Chili Lobster. Chunks of perfectly cooked lobster in spicy broth with buttery toased bread to soak it all up.

I ordered the filet mignon and short rib combo for my entrée. The picture came out a bit dark, but it was cooked to a perfect medium rare which is the most cooked that I will ever eat my meat. My theory is if it’s not mooing it’s time to eat.

Filet mignon, short ribs, bread pudding. The steak just melted in your mouth.

Along with our meal we sipped on a delicious Syrah.

2009 Domaine Yves Cuilleron St. Joseph Les Pierres Seches

I’m not usually that much of a dessert eater. I mean I like a sweet now and then, but I’m more of a savory kinda gal. Sometimes though, I have a dessert that makes me rethink my position on sweets and this was one of those times.

In addition to not having much of a sweet tooth, desserts can be difficult with my food allergies so I was thrilled when the waitress brought us our dessert menus and told me she’d already checked with the pastry chef and listed which desserts would be safe for me. Of the desserts she named, she recommended the S’mores tart telling me it was her favorite. I took her advice and man am I glad I did because it was amazing!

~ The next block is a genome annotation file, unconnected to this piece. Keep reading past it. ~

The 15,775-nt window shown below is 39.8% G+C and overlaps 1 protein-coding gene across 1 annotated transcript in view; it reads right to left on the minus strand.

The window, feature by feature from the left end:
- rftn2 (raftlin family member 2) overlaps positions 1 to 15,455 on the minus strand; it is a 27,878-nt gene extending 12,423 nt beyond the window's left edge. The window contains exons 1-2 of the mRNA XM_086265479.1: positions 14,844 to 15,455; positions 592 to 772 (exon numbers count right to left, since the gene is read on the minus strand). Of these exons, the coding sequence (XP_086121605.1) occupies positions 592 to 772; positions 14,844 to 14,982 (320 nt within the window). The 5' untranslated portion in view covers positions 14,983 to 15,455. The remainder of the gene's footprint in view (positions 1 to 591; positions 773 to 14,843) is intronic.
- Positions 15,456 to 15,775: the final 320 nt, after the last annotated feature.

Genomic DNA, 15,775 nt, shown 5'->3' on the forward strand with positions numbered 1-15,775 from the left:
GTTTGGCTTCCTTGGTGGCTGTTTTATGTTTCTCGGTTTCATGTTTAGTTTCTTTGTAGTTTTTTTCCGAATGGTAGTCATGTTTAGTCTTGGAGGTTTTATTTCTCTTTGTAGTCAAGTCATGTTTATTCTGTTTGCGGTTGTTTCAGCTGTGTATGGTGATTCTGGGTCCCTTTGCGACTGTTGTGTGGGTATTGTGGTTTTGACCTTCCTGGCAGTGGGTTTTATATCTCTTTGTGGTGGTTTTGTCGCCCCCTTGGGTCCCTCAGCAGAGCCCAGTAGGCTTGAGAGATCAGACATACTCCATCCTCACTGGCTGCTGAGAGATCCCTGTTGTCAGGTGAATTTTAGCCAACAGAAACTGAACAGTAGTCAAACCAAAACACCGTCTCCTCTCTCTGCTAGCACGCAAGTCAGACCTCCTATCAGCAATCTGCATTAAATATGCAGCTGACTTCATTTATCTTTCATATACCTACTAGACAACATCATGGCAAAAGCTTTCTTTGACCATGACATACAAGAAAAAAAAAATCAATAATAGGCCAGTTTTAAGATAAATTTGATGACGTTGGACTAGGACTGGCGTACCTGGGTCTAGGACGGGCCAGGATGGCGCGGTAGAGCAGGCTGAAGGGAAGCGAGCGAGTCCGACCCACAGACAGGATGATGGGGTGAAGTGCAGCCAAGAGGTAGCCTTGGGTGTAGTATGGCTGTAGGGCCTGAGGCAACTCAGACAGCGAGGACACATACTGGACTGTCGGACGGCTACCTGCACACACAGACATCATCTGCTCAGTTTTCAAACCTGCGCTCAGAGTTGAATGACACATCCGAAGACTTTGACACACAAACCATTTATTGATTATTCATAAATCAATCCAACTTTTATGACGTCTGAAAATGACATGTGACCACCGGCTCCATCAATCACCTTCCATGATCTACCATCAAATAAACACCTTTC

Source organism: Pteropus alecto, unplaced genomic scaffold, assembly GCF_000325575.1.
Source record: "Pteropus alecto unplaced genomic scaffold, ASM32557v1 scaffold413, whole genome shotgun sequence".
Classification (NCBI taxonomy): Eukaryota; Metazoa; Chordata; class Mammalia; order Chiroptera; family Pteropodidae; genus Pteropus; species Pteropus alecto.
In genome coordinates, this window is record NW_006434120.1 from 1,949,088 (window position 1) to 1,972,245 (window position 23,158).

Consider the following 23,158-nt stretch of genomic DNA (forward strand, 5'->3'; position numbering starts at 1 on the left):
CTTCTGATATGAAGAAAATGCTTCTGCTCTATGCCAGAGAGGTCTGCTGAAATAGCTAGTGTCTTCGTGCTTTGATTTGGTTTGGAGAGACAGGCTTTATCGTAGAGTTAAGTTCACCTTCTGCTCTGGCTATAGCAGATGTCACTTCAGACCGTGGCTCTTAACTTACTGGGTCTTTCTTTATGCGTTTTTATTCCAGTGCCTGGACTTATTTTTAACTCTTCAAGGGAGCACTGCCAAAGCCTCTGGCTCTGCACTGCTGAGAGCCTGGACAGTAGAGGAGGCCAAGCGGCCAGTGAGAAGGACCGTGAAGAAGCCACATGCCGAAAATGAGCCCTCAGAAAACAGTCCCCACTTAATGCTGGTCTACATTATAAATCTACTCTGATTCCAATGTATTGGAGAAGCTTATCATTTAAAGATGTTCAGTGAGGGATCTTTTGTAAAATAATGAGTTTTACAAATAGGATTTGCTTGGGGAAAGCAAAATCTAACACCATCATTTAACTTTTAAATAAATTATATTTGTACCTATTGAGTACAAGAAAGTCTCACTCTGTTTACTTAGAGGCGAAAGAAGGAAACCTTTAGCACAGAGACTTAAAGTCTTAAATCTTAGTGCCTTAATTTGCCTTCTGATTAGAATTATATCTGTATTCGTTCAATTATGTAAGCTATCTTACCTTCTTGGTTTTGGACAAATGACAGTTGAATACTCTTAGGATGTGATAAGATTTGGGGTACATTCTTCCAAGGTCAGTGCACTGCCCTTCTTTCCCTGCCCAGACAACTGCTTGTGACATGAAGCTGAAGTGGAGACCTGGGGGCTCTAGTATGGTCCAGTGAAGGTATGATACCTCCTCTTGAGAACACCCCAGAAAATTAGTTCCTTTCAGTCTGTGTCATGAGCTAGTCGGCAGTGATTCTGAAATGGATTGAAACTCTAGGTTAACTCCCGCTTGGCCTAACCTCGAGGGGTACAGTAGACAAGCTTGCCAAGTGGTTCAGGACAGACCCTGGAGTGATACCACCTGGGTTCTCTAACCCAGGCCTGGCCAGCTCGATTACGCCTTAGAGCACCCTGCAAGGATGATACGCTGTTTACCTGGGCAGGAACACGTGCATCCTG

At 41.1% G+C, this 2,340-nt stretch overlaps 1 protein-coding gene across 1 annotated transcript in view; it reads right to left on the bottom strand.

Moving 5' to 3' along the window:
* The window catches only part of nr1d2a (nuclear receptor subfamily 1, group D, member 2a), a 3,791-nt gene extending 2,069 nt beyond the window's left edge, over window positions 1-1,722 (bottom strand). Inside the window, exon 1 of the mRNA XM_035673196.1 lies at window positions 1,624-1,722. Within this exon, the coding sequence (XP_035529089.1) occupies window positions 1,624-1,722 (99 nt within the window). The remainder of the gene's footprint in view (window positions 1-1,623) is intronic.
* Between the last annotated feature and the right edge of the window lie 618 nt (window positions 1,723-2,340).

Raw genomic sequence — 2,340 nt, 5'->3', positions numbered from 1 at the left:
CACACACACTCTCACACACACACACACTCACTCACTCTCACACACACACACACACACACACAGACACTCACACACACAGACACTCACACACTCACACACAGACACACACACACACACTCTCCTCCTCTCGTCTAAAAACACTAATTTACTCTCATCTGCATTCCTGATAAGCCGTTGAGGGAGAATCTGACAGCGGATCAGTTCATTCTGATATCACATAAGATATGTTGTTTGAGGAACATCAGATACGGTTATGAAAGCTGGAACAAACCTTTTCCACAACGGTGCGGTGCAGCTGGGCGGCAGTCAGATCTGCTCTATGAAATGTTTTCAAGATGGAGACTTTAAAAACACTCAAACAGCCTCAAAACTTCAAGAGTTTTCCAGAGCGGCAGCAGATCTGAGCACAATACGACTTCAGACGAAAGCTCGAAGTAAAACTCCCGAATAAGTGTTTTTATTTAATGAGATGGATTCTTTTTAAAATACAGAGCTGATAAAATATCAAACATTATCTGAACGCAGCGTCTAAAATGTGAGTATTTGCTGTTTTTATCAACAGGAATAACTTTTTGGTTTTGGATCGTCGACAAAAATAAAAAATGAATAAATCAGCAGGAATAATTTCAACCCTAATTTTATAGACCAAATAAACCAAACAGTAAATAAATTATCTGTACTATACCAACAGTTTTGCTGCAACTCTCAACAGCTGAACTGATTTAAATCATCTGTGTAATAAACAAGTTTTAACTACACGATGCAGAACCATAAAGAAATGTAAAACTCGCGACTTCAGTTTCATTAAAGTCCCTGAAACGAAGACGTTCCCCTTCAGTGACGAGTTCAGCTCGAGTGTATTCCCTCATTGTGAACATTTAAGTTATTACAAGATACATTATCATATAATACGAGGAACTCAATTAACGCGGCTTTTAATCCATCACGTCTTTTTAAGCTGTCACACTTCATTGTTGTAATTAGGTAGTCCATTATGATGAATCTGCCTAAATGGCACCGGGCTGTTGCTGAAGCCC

S’mores Tart with Toasted Marshmallow ice cream. Chewy/gooey/sticky texture. Pretty much perfect.

The verdict:
Food rating: A+
Service/food allergy accommodations: A
Overall rating: OMG